The capture of immigrant experience: IRIS, Collective Consciousness Theatre explores Stories of a New America

By Hank Hoffman

Collective Consciousness Theatre Executive Director Dexter Singleton meets with Kiza Emmanuel, a client of Integrated Refugee & Immigrant Services. Image coutesy of IRIS


For those of us who are comfortable and living in the United States, we might lose our awareness of the struggles of the refugees who come to our country. They come from faraway lands, and heartbreak, loneliness, fear, success, and joy are all part of their experiential package. And yet, through remarkable strength and fortitude, these people come here to resettle and offer perhaps the same types of gifts that our nation and the world have received from other refugees such as Albert Einstein, Sigmund Freud, and Henry Kissinger.

Integrated Refugee & Immigrant Services (IRIS) and the Collective Consciousness Theatre (CCT) have joined together to bring the residents of Connecticut an extraordinary production, which will shine a theatrical light on the struggle and success of the refugee in America. Stories of a New America will present true stories of the refugee experience that will be performed through multicultural, multilingual monologues and vignettes. The opening for Stories of a New America will be held on June 22, 2011 at the Yale University Campus, Henry R. Luce Hall, 34 Hillhouse Ave., New Haven. Performances will be given at 6pm and 8pm in celebration of World Refugee Day 2011.

According to IRIS, “Refugees are men, women, and children who have fled their country of origin due to a well-founded fear of persecution for reasons of race, religion, nationality, membership in a particular social group, or political opinion. Refugees who successfully complete a rigorous screening process — conducted by the U.S. Departments of State and Homeland Security — are granted legal ‘refugee status’ and invited to resettle in this country. Our government’s current policy is to admit approximately 70,000 refugees annually. IRIS — New Haven County’s only refugee resettlement agency — welcomes 125-175 of these each year.”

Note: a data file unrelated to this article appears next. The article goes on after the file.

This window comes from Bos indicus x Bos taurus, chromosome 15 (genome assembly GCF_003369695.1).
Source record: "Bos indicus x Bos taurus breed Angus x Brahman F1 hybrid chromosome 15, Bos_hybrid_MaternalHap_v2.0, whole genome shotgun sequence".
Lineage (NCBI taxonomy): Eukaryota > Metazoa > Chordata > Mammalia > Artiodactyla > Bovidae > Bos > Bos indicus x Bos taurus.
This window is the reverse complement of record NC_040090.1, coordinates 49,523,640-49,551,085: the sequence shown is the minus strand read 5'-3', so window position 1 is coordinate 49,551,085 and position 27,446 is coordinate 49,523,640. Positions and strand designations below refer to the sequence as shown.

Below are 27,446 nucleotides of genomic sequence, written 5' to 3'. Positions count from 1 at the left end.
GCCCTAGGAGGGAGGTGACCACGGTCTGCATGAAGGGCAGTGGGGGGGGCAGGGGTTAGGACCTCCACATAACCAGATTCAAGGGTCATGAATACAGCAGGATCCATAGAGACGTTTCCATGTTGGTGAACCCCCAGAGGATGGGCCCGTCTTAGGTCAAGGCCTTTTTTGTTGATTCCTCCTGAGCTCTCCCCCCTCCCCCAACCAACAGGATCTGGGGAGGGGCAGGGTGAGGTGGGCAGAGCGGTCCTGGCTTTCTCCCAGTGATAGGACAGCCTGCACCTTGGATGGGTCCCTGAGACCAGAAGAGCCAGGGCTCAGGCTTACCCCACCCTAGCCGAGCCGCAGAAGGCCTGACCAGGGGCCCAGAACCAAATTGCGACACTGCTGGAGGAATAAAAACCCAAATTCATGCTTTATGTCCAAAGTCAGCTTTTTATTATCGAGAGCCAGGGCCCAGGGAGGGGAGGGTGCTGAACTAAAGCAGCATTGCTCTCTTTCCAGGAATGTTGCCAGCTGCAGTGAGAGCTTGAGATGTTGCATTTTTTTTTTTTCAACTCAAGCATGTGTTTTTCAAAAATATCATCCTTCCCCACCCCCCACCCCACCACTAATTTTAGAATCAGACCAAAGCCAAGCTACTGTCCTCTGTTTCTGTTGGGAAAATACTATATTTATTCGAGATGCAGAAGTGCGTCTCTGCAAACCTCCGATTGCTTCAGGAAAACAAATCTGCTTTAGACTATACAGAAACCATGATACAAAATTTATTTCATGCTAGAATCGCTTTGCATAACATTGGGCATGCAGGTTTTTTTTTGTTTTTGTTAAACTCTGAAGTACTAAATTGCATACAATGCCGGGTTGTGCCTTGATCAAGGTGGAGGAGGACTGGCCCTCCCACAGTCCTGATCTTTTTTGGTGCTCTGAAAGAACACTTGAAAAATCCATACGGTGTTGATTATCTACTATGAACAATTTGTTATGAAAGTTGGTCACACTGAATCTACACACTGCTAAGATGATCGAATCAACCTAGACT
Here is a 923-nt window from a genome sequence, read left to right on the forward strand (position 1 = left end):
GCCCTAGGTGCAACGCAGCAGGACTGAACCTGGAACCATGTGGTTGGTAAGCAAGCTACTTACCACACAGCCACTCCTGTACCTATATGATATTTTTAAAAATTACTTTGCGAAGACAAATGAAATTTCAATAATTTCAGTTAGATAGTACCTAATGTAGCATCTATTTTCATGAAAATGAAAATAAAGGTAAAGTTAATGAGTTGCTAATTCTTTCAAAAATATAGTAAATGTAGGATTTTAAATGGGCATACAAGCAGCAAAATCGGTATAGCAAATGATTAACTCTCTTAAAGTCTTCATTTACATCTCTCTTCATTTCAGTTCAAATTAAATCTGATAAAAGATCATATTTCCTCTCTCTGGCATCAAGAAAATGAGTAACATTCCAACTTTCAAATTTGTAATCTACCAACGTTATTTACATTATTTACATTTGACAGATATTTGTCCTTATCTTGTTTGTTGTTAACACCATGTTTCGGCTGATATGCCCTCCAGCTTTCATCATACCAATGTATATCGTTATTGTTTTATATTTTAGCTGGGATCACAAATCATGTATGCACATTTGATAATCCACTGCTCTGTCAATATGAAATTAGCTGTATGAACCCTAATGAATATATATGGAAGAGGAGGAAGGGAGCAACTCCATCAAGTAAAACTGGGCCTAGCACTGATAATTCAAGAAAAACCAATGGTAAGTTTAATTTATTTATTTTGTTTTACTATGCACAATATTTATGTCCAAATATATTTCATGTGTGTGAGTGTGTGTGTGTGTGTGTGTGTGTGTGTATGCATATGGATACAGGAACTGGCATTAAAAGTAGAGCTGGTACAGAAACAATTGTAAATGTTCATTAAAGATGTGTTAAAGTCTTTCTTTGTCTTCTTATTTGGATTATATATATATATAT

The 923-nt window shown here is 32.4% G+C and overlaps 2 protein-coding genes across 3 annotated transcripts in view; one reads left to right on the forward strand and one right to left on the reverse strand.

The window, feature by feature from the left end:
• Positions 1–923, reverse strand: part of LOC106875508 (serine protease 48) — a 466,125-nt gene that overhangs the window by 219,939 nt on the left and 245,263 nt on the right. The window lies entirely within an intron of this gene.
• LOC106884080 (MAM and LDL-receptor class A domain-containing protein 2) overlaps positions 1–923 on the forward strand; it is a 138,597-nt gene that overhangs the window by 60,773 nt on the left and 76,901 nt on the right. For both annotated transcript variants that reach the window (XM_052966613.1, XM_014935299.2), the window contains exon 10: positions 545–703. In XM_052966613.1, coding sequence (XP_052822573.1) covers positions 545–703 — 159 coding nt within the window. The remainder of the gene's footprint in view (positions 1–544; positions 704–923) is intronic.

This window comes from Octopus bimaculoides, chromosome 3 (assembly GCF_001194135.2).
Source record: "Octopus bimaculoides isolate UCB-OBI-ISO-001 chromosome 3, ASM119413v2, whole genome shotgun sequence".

The collaboration between IRIS and CCT is a compilation of several months of interviews and workshops that piece together the stories of IRIS’ clients, many of whom come from Iraq, Cuba, Afghanistan, Iran, Somalia, and the Congo. Professional actors from CCT, along with IRIS clientele, will perform and tell the stories of a group of people who are truly diverse. Throughout the production, the group will work together and find new ways to communicate in order to create theater and present it to the public.

Dexter Singleton, executive director of CCT, hopes that the play will break out of New Haven and endeavors to take the show on the road to connect with other refugee resettlement organizations, schools, and communities. Conducting over 70 performances and reaching out to more than 10,000 people a year, CCT works to bring awareness to a variety of socially significant topics. CCT hopes to make Stories of a New America part of its continuing repertoire.